- Posted by Elaine Zecher
- On March 1, 2019
- 0 Comments
Welcome to Shabbat Awakenings, a weekly reflection as we make our way toward Shabbat.
Last week, the people feared Moses had died. They expected his arrival down the mountain and he did not show. How long should it take to receive the Torah? Their fear and faithlessness led them to construct what they knew. Or at least what they thought they knew. The newly freed Israelites insisted Aaron fashion a god to whom they could worship. He obliged and produced a molten calf. (Exodus 32: 1-4)
The Hebrew used in its specific grammatical structure reveals their intent.
Vayeekahal. The people gathered against Aaron.
It is a passive verb form filled with ill-will. Whenever it appears in this structure, nothing good comes out of it. The root of these two similar words means community, but what kind of community did they make? Later in the book of Numbers, the same form of the verb will appear in the rebellious antics of Korah who will challenge Moses’ leadership. Though the people had no power or agency, they created conflict. The use of this verb form connotes a menacing nuance, as the commentator Ibn Ezra notes.
This week, the same Hebrew verb appears, but it is a different form.
Vayakheil. Moses then convoked the whole Israelite community (Exodus 35:1)
It signifies convening and gathering. What a difference a shift in the vowels make. The root of the word still means community, but how they form it and for what purpose is what matters.
Last week, the people connived and concocted an unproductive method to promote their fear and doubt. They convinced themselves of the worst instead of connecting with the experience of redemption and revelation.
This week, Moses, as their guide, channeled their energy toward the building of the Mishkan, their traveling sanctuary. The Midrash notes that the people who had come forward to lend their gold to form a molten calf instead come forward this time with their jewelry and gold as gifts of the heart to create a sacred convening place for their community.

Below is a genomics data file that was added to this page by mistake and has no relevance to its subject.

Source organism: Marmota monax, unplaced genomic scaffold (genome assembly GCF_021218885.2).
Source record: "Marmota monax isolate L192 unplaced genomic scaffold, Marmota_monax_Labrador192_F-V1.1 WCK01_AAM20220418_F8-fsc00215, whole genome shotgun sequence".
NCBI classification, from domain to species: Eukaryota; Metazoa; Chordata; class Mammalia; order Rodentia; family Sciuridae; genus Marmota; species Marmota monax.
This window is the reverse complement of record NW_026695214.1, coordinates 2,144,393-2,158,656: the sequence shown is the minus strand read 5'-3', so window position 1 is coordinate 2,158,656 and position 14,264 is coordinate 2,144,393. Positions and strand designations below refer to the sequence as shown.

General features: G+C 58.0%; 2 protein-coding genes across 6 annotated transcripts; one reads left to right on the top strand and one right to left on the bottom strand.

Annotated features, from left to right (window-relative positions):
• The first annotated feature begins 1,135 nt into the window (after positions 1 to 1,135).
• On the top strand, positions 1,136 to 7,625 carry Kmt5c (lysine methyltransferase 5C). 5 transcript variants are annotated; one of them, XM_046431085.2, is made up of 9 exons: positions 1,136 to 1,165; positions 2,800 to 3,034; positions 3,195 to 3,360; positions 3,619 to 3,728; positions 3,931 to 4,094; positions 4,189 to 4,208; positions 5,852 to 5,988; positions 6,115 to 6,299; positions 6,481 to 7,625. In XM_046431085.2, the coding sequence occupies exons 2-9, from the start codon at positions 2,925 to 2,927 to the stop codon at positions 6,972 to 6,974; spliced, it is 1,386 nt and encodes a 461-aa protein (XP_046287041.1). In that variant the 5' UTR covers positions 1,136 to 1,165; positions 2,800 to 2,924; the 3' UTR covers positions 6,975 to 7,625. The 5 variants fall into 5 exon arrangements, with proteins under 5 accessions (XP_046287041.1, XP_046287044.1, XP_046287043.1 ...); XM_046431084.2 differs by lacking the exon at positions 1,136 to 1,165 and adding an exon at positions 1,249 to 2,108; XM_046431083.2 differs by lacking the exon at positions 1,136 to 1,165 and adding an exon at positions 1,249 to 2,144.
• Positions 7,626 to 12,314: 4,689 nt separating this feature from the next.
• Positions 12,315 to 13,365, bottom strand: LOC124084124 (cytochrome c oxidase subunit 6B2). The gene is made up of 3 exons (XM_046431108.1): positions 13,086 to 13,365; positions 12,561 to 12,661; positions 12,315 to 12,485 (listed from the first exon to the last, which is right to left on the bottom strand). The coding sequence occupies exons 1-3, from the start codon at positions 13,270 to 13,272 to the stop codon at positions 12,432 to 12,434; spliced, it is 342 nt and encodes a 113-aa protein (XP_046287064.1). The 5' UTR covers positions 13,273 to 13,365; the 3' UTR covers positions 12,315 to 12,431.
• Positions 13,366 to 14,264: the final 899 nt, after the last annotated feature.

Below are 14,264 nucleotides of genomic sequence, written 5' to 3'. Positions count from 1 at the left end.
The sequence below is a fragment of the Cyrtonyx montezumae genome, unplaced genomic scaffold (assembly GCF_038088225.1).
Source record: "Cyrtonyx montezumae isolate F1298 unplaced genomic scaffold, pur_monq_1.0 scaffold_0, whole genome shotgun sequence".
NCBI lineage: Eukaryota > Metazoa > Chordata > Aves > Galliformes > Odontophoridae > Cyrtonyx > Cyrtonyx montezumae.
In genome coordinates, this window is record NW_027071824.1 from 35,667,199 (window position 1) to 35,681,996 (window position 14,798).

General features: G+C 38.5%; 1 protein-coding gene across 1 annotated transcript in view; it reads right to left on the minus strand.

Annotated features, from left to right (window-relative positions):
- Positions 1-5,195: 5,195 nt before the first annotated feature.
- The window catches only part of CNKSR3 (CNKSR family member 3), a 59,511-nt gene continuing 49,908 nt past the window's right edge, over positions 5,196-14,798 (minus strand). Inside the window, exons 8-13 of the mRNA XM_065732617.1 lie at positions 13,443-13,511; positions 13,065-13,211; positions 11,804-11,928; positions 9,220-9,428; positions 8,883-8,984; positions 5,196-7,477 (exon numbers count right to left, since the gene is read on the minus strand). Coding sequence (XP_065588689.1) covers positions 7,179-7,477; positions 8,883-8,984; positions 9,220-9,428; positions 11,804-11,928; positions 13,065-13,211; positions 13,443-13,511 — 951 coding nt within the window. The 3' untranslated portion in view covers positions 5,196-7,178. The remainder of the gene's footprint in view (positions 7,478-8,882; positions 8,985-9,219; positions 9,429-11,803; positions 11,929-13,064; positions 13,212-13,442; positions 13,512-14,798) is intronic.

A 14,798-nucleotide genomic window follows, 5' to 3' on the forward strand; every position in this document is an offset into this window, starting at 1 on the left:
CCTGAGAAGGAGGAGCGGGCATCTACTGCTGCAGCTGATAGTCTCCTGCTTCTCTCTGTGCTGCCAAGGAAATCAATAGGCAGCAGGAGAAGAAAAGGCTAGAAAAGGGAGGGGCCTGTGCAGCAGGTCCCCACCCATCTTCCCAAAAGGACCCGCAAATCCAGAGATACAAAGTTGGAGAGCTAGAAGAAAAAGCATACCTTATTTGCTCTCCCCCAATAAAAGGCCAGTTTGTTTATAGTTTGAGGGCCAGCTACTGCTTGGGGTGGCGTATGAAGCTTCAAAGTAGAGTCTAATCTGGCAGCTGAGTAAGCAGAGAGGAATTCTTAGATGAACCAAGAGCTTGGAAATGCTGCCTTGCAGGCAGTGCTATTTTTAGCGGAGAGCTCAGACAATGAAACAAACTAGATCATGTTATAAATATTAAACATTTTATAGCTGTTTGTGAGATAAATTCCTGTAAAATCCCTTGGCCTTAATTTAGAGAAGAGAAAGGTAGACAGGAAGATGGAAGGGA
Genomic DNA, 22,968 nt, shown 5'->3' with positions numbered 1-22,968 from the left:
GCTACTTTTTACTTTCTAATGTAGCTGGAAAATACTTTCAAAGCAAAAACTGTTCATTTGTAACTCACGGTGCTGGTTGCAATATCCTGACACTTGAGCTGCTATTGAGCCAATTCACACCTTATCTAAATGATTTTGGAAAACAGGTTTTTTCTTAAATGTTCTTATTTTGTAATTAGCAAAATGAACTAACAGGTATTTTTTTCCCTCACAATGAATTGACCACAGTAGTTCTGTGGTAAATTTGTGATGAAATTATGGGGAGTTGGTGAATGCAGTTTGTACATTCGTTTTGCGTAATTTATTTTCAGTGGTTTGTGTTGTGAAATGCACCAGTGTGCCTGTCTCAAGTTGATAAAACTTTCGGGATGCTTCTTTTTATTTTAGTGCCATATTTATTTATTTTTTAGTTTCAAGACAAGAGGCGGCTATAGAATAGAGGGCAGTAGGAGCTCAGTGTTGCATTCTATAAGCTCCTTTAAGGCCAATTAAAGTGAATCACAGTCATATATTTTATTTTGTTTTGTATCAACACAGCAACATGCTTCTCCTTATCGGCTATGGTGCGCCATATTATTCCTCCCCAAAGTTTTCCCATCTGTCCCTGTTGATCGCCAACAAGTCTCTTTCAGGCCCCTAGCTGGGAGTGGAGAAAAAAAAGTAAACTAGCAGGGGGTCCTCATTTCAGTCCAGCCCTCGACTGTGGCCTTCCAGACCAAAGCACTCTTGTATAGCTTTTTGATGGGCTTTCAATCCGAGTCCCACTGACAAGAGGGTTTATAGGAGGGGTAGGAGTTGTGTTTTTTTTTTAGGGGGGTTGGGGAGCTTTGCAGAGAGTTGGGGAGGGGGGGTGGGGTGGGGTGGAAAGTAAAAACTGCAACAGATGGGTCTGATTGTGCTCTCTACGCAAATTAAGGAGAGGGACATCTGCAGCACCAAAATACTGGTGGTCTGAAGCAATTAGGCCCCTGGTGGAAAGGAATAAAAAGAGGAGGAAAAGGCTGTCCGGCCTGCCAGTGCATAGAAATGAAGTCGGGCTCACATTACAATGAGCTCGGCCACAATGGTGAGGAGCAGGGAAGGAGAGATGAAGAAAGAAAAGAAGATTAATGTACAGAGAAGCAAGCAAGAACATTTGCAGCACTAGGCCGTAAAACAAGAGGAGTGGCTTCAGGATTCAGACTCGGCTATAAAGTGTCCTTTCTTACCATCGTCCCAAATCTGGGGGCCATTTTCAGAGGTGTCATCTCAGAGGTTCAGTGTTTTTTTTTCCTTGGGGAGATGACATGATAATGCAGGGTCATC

They have, in the words of one modern commentator, turned the golden calf into a golden opportunity.
The prospect of creation, conducted in community and motivated by a willing heart transforms the Israelite people. They are no longer a disparate, disjointed band of various tribes. They have moved from passive to active agents in the formation of their community, and as a result can move forward with great strength.
It will take, as we know today, everything they have to survive and thrive as the Jewish people as they journey through the wilderness of life together.
Qabbalat Shabbat begins at 6:00 p.m. If you are unable to join us, live stream HERE.
Tonight Shabbat Mishpachah for families with children of all ages will gather in Levi Auditorium for a taco-bar pre-neg and Shabbat activities at 5:00 p.m.
Torah Study begins at 9:00 a.m. tomorrow with a short service followed by an engaging discussion. Immediately after Torah Study there will be a Cantorial Listening gathering in preparation for the Cantorial Search.
Tomorrow there will be a Cantorial Listening gathering in conjunction with Thank Goodness It’s Shabbat, which begins at 10:00 a.m.
I appreciate your thoughts and reflections, please connect with me directly HERE.